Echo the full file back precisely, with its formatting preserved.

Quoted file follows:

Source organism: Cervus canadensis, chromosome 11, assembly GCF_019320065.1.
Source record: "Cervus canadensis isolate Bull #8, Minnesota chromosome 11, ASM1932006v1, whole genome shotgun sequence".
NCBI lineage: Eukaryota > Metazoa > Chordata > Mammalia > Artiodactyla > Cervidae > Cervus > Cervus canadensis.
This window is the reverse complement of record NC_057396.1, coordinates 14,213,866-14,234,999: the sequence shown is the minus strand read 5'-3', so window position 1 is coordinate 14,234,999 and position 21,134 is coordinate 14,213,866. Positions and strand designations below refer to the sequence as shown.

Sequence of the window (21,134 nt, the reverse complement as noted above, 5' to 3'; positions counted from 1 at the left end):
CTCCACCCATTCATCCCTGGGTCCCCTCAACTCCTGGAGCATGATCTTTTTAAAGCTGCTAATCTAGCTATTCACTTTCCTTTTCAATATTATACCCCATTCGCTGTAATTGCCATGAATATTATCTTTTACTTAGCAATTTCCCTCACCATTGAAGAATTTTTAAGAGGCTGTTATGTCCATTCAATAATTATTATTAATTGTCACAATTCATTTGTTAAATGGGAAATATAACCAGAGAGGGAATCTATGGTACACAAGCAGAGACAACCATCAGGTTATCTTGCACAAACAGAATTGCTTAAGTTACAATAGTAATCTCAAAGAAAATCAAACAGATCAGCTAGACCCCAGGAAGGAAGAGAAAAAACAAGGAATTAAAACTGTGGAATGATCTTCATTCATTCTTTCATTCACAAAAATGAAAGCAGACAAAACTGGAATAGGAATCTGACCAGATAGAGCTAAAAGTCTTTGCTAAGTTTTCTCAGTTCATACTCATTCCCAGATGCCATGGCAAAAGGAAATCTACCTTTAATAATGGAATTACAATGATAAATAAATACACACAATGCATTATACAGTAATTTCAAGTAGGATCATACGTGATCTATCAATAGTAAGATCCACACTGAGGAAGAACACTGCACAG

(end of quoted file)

Source organism: Cervus canadensis, chromosome 11, assembly GCF_019320065.1.
Source record: "Cervus canadensis isolate Bull #8, Minnesota chromosome 11, ASM1932006v1, whole genome shotgun sequence".
NCBI lineage: Eukaryota > Metazoa > Chordata > Mammalia > Artiodactyla > Cervidae > Cervus > Cervus canadensis.
This window is the reverse complement of record NC_057396.1, coordinates 14,213,866-14,234,999: the sequence shown is the minus strand read 5'-3', so window position 1 is coordinate 14,234,999 and position 21,134 is coordinate 14,213,866. Positions and strand designations below refer to the sequence as shown.

Sequence of the window (21,134 nt, the reverse complement as noted above, 5' to 3'; positions counted from 1 at the left end):
CTCCACCCATTCATCCCTGGGTCCCCTCAACTCCTGGAGCATGATCTTTTTAAAGCTGCTAATCTAGCTATTCACTTTCCTTTTCAATATTATACCCCATTCGCTGTAATTGCCATGAATATTATCTTTTACTTAGCAATTTCCCTCACCATTGAAGAATTTTTAAGAGGCTGTTATGTCCATTCAATAATTATTATTAATTGTCACAATTCATTTGTTAAATGGGAAATATAACCAGAGAGGGAATCTATGGTACACAAGCAGAGACAACCATCAGGTTATCTTGCACAAACAGAATTGCTTAAGTTACAATAGTAATCTCAAAGAAAATCAAACAGATCAGCTAGACCCCAGGAAGGAAGAGAAAAAACAAGGAATTAAAACTGTGGAATGATCTTCATTCATTCTTTCATTCACAAAAATGAAAGCAGACAAAACTGGAATAGGAATCTGACCAGATAGAGCTAAAAGTCTTTGCTAAGTTTTCTCAGTTCATACTCATTCCCAGATGCCATGGCAAAAGGAAATCTACCTTTAATAATGGAATTACAATGATAAATAAATACACACAATGCATTATACAGTAATTTCAAGTAGGATCATACGTGATCTATCAATAGTAAGATCCACACTGAGGAAGAACACTGCACAG